Also on Darwin: Dale Husband rants at length about the attempt to recreate HMS Beagle, update it for science, and sail it around the world. Like Dale, I am skeptical of historical voyage reenactments, something I’ve written about here. Most reenactments, unfortunately, try to prove points about the past by “recreating” them in the present. However, as I see it, Dale is off-base when it comes to the Beagle Project, an enterprise that does not fall into this category of reenactments.
Why? Because the Beagle Project has other fish to fry. When it sails, the new Beagle will offer 1) a consciousness-raising memorial to the work of Darwin, 2) a modern day platform for science, and 3) an opportunity in experiential education, the benefits of which are accepted by schools and universities throughout the world.
Deep Sea News has a big announcement which they reveal, brilliantly, in their first music video. Congratulations Craig, Peter, and Kevin. I want a t-shirt when you guys go on tour.
The University of Delaware is showing an exhibition on Arctic photography called “Poles Apart: Photography, Science, and Polar Exploration.” I’ll be giving a lecture there on 24 September. Information on the event is available here.
The History of Science Society Annual Meeting will be held in Pittsburgh this year from 6-9 November. I’ll be chairing a session called “Vertical Geographies of Science” on Sunday 9 November. Michael Reidy will be talking about Brit scientist and mountain lover John Tyndall, Jeremy Vetter will take on issues in Rocky Mountain ccience, Catherine Nisbett will explain the Harvard College Observatory’s Boyden Expeditions, and Brianna Rego will get to the poisonous bottom of arsenic contamination in mines and groundwater. This excellent team will win us, I’m confident, an HSS playoff berth, and, if Reidy is on his game, a trip to the Series.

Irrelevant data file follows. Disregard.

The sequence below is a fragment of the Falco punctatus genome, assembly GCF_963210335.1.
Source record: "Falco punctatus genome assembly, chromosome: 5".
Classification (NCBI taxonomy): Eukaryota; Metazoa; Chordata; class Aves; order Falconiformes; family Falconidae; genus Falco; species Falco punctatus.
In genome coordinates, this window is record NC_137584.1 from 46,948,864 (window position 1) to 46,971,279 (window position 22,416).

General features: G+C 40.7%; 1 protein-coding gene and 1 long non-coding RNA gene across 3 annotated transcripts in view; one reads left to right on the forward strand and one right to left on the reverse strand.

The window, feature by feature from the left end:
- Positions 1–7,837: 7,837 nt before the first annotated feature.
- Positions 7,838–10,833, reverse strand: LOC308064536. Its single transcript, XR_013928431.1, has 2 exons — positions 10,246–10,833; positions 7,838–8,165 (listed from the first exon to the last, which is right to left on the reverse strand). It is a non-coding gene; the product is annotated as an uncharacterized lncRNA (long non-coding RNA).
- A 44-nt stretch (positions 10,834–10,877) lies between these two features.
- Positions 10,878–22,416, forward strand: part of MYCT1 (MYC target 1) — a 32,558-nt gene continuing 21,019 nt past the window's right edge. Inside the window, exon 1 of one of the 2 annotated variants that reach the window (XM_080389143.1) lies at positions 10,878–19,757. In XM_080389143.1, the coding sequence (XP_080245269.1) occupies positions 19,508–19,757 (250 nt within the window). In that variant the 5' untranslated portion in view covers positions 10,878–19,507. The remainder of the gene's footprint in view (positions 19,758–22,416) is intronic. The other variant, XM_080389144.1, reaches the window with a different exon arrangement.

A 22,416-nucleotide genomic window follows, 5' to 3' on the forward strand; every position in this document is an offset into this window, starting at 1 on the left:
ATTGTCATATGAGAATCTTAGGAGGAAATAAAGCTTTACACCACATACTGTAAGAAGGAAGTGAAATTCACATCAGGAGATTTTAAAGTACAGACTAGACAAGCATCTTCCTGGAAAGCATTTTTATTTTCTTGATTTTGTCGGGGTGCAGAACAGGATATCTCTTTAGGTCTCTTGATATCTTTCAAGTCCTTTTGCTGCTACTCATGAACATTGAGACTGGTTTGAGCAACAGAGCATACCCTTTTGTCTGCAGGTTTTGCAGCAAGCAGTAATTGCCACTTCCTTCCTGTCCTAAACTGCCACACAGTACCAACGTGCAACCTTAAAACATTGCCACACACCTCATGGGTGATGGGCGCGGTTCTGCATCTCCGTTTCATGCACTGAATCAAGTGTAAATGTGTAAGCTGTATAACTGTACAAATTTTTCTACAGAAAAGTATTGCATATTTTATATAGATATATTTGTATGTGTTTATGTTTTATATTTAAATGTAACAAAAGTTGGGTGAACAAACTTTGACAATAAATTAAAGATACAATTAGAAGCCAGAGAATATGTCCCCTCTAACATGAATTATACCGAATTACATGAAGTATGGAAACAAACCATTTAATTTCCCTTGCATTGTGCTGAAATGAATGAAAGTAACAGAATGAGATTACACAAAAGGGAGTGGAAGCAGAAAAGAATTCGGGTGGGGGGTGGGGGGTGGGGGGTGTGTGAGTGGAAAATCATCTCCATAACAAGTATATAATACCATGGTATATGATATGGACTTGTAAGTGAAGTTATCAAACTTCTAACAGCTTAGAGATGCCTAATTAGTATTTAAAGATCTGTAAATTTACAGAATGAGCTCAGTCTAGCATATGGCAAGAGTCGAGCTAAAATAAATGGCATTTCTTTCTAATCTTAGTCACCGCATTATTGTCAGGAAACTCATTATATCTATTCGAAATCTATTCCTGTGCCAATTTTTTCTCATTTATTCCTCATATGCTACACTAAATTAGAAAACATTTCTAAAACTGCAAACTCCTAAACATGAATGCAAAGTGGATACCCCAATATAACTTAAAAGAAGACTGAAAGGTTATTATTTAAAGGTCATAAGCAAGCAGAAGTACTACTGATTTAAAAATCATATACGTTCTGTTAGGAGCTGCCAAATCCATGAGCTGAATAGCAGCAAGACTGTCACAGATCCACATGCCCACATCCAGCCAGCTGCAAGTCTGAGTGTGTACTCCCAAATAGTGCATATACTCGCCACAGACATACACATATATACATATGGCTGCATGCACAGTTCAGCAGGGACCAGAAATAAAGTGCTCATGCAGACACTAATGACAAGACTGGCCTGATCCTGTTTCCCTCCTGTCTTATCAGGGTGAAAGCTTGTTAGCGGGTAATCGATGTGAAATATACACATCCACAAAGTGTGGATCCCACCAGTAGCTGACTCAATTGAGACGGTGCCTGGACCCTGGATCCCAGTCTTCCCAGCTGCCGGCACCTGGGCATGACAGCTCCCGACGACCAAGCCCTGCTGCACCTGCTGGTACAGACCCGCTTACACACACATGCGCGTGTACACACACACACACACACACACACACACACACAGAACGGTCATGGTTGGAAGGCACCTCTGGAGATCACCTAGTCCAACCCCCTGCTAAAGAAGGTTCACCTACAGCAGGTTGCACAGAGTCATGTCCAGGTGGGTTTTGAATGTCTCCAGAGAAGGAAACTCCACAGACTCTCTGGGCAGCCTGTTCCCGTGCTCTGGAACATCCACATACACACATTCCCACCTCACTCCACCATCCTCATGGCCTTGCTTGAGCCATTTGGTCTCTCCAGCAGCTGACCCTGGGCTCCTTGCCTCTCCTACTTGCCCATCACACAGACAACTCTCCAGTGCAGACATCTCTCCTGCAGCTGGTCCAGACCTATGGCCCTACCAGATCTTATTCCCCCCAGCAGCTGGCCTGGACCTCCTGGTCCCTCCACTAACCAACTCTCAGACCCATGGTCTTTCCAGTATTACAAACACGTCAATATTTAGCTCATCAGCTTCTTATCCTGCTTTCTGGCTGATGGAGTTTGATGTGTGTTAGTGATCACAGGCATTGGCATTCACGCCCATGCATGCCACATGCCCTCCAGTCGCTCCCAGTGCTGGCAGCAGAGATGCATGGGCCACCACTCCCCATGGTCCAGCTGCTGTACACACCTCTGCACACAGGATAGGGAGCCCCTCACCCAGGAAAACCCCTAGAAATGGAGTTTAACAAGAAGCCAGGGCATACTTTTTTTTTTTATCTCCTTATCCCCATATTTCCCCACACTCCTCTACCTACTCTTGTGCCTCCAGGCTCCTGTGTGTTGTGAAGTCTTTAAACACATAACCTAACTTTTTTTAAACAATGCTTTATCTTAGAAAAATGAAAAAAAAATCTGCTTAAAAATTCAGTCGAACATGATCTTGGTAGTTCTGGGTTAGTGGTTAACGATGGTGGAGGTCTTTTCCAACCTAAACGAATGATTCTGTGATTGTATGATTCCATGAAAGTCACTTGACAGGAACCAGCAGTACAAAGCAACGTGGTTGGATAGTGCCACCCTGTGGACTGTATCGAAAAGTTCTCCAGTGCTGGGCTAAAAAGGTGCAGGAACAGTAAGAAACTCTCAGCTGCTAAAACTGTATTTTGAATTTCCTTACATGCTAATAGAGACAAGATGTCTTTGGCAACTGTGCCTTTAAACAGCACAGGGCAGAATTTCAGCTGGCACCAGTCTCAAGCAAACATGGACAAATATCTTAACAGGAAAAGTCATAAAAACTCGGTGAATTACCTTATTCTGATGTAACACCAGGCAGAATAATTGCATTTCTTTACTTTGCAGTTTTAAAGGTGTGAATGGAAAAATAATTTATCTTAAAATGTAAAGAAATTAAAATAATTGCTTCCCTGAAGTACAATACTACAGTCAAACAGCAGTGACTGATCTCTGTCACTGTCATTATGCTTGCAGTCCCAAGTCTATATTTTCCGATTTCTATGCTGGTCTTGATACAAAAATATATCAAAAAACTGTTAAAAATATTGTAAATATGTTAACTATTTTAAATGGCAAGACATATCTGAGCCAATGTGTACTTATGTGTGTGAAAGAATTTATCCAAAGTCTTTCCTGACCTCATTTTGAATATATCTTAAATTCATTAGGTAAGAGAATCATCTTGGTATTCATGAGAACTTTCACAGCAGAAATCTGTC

But, as conference goers know, Sunday morning sessions are rather deadly. One offers one’s precious research to misalligned chairs and crushed plastic wine glasses. (I think I had four people at my last Sunday morning talk. Two of them were from hotel catering and one was waiting to take back the AV.) So if you are at the HSS, drop by and say hello. I’ll save you a seat.
Maurice Isserman, professor of history at Hamilton College, writes an interesting op-ed about K2 in the Sunday New York Times, describing the changing ethos of mountain climbing over the past 50 years. He compares the tragedy on K2 last week, in which everyone was trying to save themselves, to the American attempt on K2 in 1953, when an entire party abandoned their efforts at the summit to save one member who was suffering from potentially lethal blood clots in his leg.
The Scott Polar Research Institute is putting on an exhibition called “Face to Face: Polar Portraits.” The show includes portraits and profiles of over one hundred Polar explorers, including a companion volume edited by Hew Lewis-Jones (who’s talk at the North By Degree conference was first-rate).
The Giant’s Shoulders, a new history of science blog, is organizing a monthly carnival in which people submit posts about classic scientific papers. Hosts for the event change each month. For the latest carnival, head to The Lay Scientist on August 15th.
In 2009 International Conference on the History of Cartography will be meeting in Copenhagen to discuss papers on “Cartography of the Far North: Maps, Myths, and Narratives.” 1 October 2008 is the deadline for submissions. See the Call for Papers and other information here: ICHC 2009